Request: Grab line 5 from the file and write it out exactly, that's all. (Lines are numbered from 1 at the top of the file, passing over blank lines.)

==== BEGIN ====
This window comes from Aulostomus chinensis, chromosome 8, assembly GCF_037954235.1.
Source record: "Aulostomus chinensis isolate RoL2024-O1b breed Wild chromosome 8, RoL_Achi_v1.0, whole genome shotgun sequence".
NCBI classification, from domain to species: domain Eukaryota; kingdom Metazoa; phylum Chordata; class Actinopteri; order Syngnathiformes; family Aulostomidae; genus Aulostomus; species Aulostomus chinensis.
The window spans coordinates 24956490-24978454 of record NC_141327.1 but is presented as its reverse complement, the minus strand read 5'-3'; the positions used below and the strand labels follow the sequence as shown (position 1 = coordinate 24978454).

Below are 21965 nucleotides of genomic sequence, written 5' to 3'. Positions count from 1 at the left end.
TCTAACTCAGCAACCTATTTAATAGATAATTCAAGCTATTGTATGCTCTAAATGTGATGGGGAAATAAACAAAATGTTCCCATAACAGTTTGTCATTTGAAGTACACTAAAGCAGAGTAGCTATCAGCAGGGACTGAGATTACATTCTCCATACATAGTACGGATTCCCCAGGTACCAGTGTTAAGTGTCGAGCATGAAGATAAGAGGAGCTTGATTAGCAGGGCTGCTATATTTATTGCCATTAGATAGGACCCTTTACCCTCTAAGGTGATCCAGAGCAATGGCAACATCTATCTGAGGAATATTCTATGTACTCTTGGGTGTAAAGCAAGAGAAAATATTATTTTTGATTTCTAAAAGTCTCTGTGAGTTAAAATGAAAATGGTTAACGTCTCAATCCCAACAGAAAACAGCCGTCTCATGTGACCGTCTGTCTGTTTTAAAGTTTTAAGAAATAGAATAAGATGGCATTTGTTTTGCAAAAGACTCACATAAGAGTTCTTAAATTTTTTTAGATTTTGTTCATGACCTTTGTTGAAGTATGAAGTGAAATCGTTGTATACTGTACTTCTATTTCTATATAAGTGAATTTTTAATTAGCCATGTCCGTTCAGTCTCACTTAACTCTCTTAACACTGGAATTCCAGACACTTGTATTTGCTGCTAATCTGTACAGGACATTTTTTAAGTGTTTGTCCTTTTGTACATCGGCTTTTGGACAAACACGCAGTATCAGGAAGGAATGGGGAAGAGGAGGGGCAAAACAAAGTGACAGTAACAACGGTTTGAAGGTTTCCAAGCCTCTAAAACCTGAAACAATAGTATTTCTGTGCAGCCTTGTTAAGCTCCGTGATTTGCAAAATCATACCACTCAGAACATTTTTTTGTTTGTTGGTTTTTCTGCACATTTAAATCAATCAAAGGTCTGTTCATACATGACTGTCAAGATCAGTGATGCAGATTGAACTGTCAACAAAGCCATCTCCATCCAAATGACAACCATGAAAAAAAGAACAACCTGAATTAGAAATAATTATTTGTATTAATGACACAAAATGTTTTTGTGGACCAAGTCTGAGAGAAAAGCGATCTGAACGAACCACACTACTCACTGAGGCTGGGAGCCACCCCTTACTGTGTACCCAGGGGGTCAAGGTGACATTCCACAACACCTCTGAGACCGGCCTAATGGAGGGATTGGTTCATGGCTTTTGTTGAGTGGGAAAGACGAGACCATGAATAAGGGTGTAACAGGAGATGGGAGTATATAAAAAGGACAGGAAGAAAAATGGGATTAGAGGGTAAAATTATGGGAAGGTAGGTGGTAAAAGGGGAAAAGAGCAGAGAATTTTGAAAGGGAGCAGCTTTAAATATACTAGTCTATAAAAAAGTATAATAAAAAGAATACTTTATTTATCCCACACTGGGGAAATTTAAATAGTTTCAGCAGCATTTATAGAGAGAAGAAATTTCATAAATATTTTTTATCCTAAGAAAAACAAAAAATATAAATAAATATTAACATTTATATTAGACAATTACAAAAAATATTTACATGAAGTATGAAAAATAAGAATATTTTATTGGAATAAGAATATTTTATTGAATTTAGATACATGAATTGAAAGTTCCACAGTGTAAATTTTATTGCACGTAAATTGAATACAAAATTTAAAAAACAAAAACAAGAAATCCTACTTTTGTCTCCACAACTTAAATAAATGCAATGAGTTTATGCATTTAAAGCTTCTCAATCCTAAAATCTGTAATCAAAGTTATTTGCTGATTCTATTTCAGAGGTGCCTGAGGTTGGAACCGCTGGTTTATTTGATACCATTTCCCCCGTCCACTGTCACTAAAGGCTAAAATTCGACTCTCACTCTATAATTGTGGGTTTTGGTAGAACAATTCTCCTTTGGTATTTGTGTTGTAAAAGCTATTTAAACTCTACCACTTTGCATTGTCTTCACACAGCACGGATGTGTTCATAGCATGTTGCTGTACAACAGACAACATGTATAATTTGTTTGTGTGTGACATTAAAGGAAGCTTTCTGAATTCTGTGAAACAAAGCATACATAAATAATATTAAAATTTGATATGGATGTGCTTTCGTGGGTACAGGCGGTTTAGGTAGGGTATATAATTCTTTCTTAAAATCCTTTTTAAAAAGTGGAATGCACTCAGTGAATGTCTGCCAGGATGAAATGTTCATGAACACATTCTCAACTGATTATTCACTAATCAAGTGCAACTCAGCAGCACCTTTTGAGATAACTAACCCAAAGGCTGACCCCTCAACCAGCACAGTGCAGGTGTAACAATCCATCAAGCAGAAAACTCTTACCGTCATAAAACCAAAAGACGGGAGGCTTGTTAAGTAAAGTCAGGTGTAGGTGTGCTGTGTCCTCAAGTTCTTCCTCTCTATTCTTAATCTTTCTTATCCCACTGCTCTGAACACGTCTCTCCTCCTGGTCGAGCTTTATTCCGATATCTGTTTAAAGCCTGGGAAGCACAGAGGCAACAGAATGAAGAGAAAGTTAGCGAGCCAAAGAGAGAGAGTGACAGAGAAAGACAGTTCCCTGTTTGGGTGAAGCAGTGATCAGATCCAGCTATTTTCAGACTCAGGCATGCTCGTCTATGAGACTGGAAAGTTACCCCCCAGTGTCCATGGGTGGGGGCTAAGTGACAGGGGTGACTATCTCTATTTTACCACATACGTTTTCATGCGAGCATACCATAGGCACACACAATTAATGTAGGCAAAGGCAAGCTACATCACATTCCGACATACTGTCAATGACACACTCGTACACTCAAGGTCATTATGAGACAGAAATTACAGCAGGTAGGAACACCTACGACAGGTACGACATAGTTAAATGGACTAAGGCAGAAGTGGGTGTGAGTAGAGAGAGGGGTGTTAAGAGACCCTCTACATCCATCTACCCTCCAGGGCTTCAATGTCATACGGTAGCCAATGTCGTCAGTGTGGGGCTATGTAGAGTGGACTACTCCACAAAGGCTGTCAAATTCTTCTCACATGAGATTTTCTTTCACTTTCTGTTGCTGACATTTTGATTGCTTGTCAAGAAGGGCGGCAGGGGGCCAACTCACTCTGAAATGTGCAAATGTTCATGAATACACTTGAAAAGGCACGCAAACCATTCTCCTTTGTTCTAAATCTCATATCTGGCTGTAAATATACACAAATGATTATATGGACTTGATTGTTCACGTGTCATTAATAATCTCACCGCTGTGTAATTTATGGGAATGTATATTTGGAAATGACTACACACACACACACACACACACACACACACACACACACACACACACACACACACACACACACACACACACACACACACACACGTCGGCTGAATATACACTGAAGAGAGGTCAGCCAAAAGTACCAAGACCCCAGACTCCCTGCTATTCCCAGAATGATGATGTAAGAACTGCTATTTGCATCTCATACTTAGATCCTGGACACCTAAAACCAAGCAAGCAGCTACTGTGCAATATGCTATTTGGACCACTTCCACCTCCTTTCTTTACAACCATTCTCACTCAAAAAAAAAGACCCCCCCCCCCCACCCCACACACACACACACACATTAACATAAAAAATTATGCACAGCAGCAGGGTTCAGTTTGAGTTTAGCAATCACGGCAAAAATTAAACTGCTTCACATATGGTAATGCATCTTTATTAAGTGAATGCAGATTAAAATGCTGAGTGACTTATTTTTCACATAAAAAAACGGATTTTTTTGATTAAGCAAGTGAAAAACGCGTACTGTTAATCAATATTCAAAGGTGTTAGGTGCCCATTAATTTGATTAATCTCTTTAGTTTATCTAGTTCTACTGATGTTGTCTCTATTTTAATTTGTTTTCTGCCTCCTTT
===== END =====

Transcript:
Below are 21965 nucleotides of genomic sequence, written 5' to 3'. Positions count from 1 at the left end.